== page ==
A few weeks ago, I gave a lecture about the Senate of Rome in Late Antiquity (as part of my undergrad course, ‘The Bishop and City of Rome in Late Antiquity’). I began with a quotation from the famous Pope Gregory the Great (590-604):
Where is the Senate? Where is the people now? Their bones have wasted away, their bodies have been consumed, every rank of secular offices in her is extinguished. Her entire unity is boiled away. But daily swords, daily countless troubles press upon us few who have remained thus far. Therefore it is said, ‘Also place that emptiness upon the live coals.’ For because the Senate is gone, the people has perished, and, moreover, amongst the few who remain griefs and groanings are multiplied daily, Rome, now empty, burns. Yet why do we speak these things about men when, with the ruins increasing, we also see that the buildings themselves are destroyed? Thus it is fittingly added about the now-empty city, ‘It grows warm, and its iron turns to liquid.’ For now the aula itself is consumed, in which previously both flesh and bones were consumed, because after the people have left, the walls also fall. But were are those who once rejoiced in her glory? Where their processions? Where their pride? Where the frequent and immoderate joy? –Homilies on Ezekiel 6.22
This is one of the great, famous quotations people use to demonstrate the horrors of ‘Dark Age’ Rome — Lombards are at the gates! Everything’s going to Hell in a handbasket!
But my research, beginning as it did with Gregory, couldn’t fail to notice the arrival of the images of the Emperor Phocas (602-610) and his wife:
In the sixth indiction, on the twenty-third day of November in the time of our Lord and Blessed Pope Gregory, Phocas and Leontia Augusta were crowned in Septimus in the palace which is called Secundianas, and the Emperor Maurice was killed with all of his male children [the text lists them all, as well as other male relatives and civil servants slain]. Then came the image [lit. icona] of the abovementioned Phocas and Leontia, Augusti, to Rome on the seventh day before the Kalends of May [that is, 26 April], and it was acclaimed in the Lateran in the Basilica of Julius by all the clergy and the Senate: “Hear, O Christ! Life to Phocas Augustus and Leontia Augusta!” Then the most blessed Lord and Apostolic Pope Gregory commanded that image to be place in the oratory of St Caesarius within the palace.
This event occurred in 603. It is inserted into the Register of the letters of Gregory the Great at the beginning of Book 13. Phocas also erected the last imperial monument in the Roman Forum, a tall column (pictured to the right).
When you search the works of Gregorius Magnus in the Library of Latin Texts – Series A with ‘senat*’ almost all the references you get are to senators. It would be unwise to assume that such people actually sat in the Senate and enjoyed any deliberative function as had Cicero or Symmachus. Gregory says:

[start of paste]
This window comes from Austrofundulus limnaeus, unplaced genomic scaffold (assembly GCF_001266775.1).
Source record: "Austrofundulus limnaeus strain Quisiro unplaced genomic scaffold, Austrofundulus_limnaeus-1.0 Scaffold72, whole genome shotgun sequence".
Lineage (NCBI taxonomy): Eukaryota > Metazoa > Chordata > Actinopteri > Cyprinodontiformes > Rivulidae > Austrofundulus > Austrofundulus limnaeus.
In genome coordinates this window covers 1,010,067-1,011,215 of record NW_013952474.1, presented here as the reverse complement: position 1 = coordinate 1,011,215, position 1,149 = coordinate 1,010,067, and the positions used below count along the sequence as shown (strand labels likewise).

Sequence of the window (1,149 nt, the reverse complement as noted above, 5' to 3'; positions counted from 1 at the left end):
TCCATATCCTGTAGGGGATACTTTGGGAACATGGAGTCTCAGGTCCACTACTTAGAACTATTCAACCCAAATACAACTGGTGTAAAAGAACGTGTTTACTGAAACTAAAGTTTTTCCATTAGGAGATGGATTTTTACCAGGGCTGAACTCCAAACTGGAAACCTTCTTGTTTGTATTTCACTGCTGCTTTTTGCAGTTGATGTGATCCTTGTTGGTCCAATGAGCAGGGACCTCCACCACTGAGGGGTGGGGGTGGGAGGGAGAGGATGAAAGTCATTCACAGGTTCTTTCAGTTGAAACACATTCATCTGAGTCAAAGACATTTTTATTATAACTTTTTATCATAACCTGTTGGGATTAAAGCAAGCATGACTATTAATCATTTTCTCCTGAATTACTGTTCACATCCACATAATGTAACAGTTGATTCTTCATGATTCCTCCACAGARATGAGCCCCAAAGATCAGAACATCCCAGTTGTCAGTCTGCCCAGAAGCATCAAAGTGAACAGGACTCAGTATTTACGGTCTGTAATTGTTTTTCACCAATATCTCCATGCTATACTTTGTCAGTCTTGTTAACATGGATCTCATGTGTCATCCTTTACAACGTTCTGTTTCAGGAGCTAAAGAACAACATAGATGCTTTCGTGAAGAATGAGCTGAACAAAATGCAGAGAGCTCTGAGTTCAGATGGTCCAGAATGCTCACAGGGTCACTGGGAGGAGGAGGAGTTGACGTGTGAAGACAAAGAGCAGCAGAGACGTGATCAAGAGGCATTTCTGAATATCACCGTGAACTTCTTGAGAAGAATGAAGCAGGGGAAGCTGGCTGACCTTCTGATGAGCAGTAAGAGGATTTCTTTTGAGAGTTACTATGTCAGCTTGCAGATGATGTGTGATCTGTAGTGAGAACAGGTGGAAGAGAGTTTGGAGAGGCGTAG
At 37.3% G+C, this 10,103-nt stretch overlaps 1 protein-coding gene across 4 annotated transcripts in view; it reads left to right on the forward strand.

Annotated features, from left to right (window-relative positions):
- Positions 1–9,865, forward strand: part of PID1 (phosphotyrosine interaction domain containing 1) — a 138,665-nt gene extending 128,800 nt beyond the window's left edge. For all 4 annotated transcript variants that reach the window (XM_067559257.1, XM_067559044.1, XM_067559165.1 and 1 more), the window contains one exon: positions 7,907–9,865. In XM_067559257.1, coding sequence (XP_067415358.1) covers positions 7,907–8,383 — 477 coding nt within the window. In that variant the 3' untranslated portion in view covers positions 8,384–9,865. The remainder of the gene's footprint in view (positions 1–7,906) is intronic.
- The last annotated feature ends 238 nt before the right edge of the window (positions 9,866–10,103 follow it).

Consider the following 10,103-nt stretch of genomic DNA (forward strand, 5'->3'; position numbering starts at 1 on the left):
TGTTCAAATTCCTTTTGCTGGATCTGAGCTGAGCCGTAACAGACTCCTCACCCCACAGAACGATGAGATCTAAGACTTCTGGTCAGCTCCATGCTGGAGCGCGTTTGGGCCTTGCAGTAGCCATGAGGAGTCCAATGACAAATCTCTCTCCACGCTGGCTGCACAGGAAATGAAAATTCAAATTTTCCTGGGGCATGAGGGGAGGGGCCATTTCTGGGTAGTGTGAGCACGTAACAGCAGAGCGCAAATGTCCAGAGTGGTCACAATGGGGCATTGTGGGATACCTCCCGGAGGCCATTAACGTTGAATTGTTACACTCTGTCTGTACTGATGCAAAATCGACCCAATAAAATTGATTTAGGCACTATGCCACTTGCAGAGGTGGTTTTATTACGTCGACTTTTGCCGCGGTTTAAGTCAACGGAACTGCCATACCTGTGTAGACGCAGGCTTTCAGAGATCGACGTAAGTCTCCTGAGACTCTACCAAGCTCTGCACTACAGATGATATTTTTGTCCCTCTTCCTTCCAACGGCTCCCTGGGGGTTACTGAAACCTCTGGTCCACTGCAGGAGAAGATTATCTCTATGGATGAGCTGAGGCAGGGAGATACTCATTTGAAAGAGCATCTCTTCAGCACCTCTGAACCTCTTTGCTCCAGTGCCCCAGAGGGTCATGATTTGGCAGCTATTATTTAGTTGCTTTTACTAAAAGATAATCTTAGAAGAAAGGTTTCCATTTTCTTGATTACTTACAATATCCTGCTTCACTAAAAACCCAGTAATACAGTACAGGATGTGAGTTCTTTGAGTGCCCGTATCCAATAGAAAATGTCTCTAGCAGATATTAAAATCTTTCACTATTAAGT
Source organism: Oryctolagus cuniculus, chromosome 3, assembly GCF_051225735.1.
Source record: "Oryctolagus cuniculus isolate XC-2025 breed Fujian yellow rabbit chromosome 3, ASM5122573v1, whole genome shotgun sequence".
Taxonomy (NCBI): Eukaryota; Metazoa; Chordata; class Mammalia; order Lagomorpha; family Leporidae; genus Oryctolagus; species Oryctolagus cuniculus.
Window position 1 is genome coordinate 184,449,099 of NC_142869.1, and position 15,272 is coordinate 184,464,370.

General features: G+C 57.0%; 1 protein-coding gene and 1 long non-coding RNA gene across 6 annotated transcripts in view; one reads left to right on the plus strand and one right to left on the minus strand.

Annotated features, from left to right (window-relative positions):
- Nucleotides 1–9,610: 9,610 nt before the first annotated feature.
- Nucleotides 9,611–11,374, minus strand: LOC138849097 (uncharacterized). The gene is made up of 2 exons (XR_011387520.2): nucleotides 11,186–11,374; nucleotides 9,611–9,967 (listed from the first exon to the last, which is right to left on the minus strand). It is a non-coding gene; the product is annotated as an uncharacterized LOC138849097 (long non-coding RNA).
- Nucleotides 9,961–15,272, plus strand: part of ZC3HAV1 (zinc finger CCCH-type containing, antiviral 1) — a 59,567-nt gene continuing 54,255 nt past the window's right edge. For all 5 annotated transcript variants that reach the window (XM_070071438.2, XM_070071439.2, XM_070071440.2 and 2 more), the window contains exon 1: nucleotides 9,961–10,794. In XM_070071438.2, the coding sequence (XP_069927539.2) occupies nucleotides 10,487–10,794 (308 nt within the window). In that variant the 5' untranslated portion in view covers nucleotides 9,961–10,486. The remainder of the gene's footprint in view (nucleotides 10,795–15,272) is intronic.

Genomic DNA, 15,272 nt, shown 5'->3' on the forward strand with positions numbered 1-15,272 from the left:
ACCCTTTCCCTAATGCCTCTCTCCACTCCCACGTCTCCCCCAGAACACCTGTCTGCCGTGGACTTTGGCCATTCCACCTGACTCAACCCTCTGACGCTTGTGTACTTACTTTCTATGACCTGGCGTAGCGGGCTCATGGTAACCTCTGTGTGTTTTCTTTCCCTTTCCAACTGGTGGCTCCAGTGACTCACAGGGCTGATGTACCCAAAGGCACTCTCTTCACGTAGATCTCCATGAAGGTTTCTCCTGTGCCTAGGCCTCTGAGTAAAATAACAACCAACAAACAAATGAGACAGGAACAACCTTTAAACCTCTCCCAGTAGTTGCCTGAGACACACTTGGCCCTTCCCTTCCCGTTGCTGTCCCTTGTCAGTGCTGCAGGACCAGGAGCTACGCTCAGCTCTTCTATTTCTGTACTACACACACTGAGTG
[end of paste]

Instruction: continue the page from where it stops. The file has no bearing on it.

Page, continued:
Valde quippe nobiles considerat, quos senatores uocat. -Moralia in Iob (CCSL 143A) 20, 16.
Of course, one considers greatly noble those whom he calls senators.
Senators in Late Antiquity are mostly aristocrats. They held magistracies, and those at Rome even met in the ancient Senate House — the Curia — but many people of this rank lived outside of Rome, for they were extraordinarily wealthy landowners. I heard it said once that almost of all of North Africa belonged to 10 men at one point. That is real wealth.
Gregory also has a memorable phrase in the Moralia:
Curiam cordis –Moralia 35, 20.49
Senate House of the heart.
Returning to the two passages with which we began, they are easily reconcilable. If you want a long history of the Senate, you say that Gregory was using hyperbole. On the other hand, it is entirely likely that the ‘Senate’ of the anonymous note from his Register is simply the Senators as a body — not actually people with any deliberations and power.
It is this latter that is more likely. As Chris Wickham notes in Framing the Early Middle Ages:
the senate as an institution cannot be traced for sure past 580; the curia building itself was transformed into a church shortly after 625.-Wickham, Framing the Early Middle Ages, 206
Tom Brown, in his book Gentlemen and Officers cites the final operations of the Senate as being in 578 and 580 when it requested reinforcements from Emperor Tiberius II to aid Italy in the fight against the Lombards (pp. 21-2).
I would previously have said that between 580 and the transformation of the Curia into the church of S. Adriano by Pope Honorius (625-638) the Senate had mysteriously vanished. However, considering its lack of any activity in the intervening decades, and the fact that Gregory assumes the Curia to be abandoned, it is my opinion, following Brown, that it ceased to have any function between 580 and 593.
This is how we make sense of our two conflicting pieces of evidence from Gregory — put them in a wider context.